Back To The Future
We’ve heard it over and over again through the years – everything old is new again. It seems to be true. White is the new black. Don’t throw anything out because it’ll be back in style again, etc. Who can argue with these sentiments, especially when they make such common sense. Just look at those statements and tell me if you’ve heard it all before. Of course you have. So why should music be any different?
When disco was declared dead back in 1980, it was just given a different title: Dance. It still reigns supreme today in clubs all over the world. When 60s, 70s and 80s music is being played on the air, it is called Oldies Radio. But if you listen really close, all of the elements that made music so harmonious and so lyrically interesting 20, 30, 40 and 50 years ago is still being played and sung, only by a new generation. The best part of this equation is that some of these artists can actually carry a tune, and they can actually play instruments, just as they did in the good old days. Not everything is auto-tuned and cut and pasted.
If you need proof, just listen to the latest great music that comes courtesy of two new recording acts that are making beautiful noise in the industry as well as the club scene – and now with their debut albums. They are Penguin Prison and Graffiti 6, respectively.
Much to my chagrin, I have yet to find out what Penguin Prison means, except that it’s an alias for an artist whose real name is Chris Glover. Once I got over the confusion of why he calls himself by that name and started listening to his debut album, the name seemed less relevant than the music itself.
Let me start by saying, if you’re a fan of 70s disco music, synthesizers and gorgeous melodies set to 120 BPM (beats per minute) to 150 BPM, then chances are you’re gonna love this debut record from a man whose obvious influences were the great disco acts from the New York club scene back in the day. When I say “day,” I mean Studio 54, The Saint and all of the other clubs that glorified this wonderful, harmonious, happy music that was the soundtrack for so many of us who had the privilege to experience it as it happened.
The album kicks off with the retro sound of “Don’t Fuck With My Money,” a track reminiscent of some of the Bee Gees’ best dance songs, minus the falsettos, and keeps a thumping beat of disco-drenched heaven that doesn’t let up until the final track, “Someone Got Everything,” which is a perfectly sequenced cool-down-mid-tempo-ballad after 43 minutes of non-stop thumpercizing.
In between those two tracks, we’re treated to songs that are reminiscent of George Michael (“Multi-Millionaire”) and Prince (“Golden Train” and “Something I’m Not”), while other influences such as Chic, Tears For Fears, The Cars and Barry White waft through the air with the greatest of disco-ease.
There’s not a bad track on this brilliant debut. If you’re a fan of this genre, you’ll fall in love with this self-titled debut from Chris Clover – you know, the man who calls himself Penguin Prison.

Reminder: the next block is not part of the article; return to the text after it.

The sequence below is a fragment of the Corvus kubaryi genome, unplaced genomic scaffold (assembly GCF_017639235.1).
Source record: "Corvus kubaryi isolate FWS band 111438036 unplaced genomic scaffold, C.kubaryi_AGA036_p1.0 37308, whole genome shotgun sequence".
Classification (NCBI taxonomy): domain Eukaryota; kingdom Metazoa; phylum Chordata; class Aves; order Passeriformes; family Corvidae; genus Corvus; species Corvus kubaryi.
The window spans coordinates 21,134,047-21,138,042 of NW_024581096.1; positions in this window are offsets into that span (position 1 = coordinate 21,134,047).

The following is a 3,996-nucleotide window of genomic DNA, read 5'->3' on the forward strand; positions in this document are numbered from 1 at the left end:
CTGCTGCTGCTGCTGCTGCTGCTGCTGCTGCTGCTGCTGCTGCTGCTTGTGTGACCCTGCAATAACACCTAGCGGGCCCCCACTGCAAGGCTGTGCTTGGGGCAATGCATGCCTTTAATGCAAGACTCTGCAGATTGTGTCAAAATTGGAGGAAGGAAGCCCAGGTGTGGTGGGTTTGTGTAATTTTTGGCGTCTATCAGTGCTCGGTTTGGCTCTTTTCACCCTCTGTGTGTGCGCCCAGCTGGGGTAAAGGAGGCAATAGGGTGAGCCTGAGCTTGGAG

In similar fashion to Penguin Prison, this debut album by Graffiti 6 is not led by a barrage of musicians, but it’s a two-man band with the sound of a symphonic disco psychedelic orchestra. Graffiti 6 is made up of singer-songwriter Jamie Scott and songwriter-producer Tommy D. In addition to the disco sound that was, and still is, so popular, this collection also brings an awareness to the 60s psychedelia movement that’ll bring you straight back to the best music of that time (Jefferson Airplane, Vanilla Fudge, late 60s Beatles) with a fresh update that twinges on the sound of the 21st century.
Colours begins with a ferocious beat and piano-synth organ on the lead-off track “Stone In My Heart,” just before Jamie Scott’s multi-layered vocal brings you back to the best mind-altering sounds of the 60s and 70s.
Track after track, the album keeps its hi-energy yet soothing appeal, just before it slows down for “Calm The Storm,” a song that comes midway through this session of multi-layered harmonies and crisp-clean production.
“Goodbye Geoffrey Drake” is a smart departure from the set as the storybook song takes us on a mid-tempo acoustic trip that rings true with the alternative songs that made the albums of the 60s and 70s so interesting and unpredictable.
The album then takes an unexpected turn and picks up again on an upward hallucinogenic swing with the superb kicker “Stop Mary,” before it comes to a screeching (but ever-so-beautiful) halt with the final track “Over You,” a scorching heartbreaking vocal by Scott declaring the end of relationship…again. “I’m over you/this time’s the last time…” Unfortunately, we’ve all been there. But don’t judge this album just by the description of the final track. Through Graffiti 6’sdisc, we get to experience all the shades that make up our relationships – love, joy and pain, with a beautifully melodic backdrop that practically forces us to feel all of our true colours.
© 2012 Steven M. Housman. All Rights Reserved.